Who has power of speech like that? Who spoke out into the nothingness and said, "Let there be light," and there was light. Who does that? Who does that? Who speaks to a prophet and says, "Prophesy to the four winds and tell the breath to come to these bones of these men who have been slain," and all those bones start clicking and clacking together. Whose word is like that word? Who speaks like this?

Our key word and our title to this particular event is "Recalibrate". And so here's what I'm saying because I've not really ever thought seriously about that word. I think in terms of, "Man, I need revival". All of us could use refreshment. A lot of us need rest. I gotta tell you something. Boy, do some of us need some rest. I've a really good and really funny friend and she wrote something on her Facebook page about her family that I just keep thinking about and I texted her before I came over. I said, "Don't even entertain the thought that I'm not gonna go tell this to everybody". I'm just not keeping it to myself. Listen to this.

She said, and I'm quoting her: "I thought I heard a noise after I put my kids to bed. So I went upstairs and, sure enough, there stood a small form in the dark hallway and I bent down and I said in a menacing tone, 'You get back in bed right now!'" Does that sound familiar to anyone? "And it did not move one muscle because it was a vacuum cleaner". Stop it! Tell me that is not the best. You know you need a rest when you have commanded your vacuum cleaner to get back in the bed right this minute.

If you, this week, have had a fight with your vacuum cleaner, you are in exactly the right place. And you need rest and you need refreshment but you might need a recalibration. The word "calibrate", I'm gonna read the whole thing to you, "To standardize (as a measuring instrument) by determining the deviation from a standard so as to ascertain the proper correction factors. To adjust precisely for a particular function". To adjust precisely. So here's what I really want you to hear. The part about being able to determine the deviation from the standard. Anybody? Anybody?

Because here's what happens, and it's very, very natural. There's no shame in this. It's as part of the human condition. All of us will occasionally throughout the course of our believing lives, we can be deeply committed to Jesus, deeply committed to the Scriptures, and still really require on a periodic basis a recalibration, a time to just see, like, where have I kind of gone off here?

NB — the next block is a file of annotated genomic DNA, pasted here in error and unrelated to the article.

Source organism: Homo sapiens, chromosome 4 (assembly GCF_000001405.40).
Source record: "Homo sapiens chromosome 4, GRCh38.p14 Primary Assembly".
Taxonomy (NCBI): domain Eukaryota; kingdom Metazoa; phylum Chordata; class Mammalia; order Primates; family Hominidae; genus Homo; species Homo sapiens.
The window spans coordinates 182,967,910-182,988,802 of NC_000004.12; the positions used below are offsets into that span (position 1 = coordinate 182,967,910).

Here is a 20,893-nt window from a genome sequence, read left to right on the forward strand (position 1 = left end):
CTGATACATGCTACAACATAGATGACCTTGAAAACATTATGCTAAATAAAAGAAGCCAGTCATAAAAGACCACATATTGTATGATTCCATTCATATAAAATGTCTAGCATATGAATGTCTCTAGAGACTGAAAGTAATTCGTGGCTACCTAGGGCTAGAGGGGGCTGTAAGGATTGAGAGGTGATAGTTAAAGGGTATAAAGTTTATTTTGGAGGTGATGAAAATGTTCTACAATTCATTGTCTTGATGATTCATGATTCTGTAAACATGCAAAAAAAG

Not lost my salvation, we are secure in the hands of Jesus once we are in Christ, nothing can snatch us out of the Father's hand, glory to his name. But what can happen in all our busyness, in all our living out of the pressures of life, it can be during a sickness, it could be during whatever huge distraction, maybe beginning a business, maybe going through a divorce, maybe having a new baby, maybe having three kids under five, maybe planning a wedding, maybe planning your boss's wedding. Whatever it may be, we have times that we just for whatever reason, it can even be that for some amount of time we've just been really, really, really fascinated with one particular theme in the Scriptures so we're all over there and it's been ages since we've gone anywhere else.

Is anybody understanding that with me? And there comes a time when we could all use, just like, where has this kind of deviated? And what we're talking about here is recalibrating ourselves specifically where Jesus is concerned. I want to remind you of the time in Matthew chapter 16 when Christ asked his disciples, "Who do men say that I am"? And so they told him a few identities that people believed he might have. And so he looks at them and he asks the real question. This is the question he asks of every single one of us in this house this weekend, everybody, everybody on the other side of that screen: "Who do you say that I am"?

See, the ramifications of that are beyond estimation. Everything about your life and everything about my life is flowing out of that one thing: Who is Jesus in your perception? Who is he? Who is he? There's just things about him we forget. We get fixated on one particular part of him and that has us wound up for whatever reason, whatever need. And then occasionally, we just need something that brings us back where have we kind of deviated from this is who he is, this is who he is. We are on a divine date to recalibrate.

Two questions come to us. Who do men say that I am? Who are your pastors and teachers saying that I am? And now here's where the rubber meets the road. Who do you say that I am? Because nobody can answer that for us. Nobody. At the end of the day and at the beginning of the day, let me think of the beginning of the day because if I'm getting up early in the morning, I'm gonna go in and have my quiet time, nobody's going in with me. When I'm struggling through something that's very, very private, that I really am not in the position to share with anybody that I'm just, man, I'm just having a hard time over something and I don't wanna trip anybody up by telling 'em, nobody's there with me. It's me and Jesus. It's me and Jesus.

When my life is done and when your life is done, we're not gonna be able to go, "But they said". Who's they? Where are they? Where are they? Who do you say that I am? Because there are a lot of us that think, "Man, these are great Gospel stories but they really have no relevance to the present except to just make us happy for what he did then". Who do we say that he is? We sometimes figure that God is like... Jesus is there at the right hand of God, just like watching from a safe distance while we're down here in 3 inches of hot Crisco frying like chickens. Am I telling the truth to anybody? Recalibrate.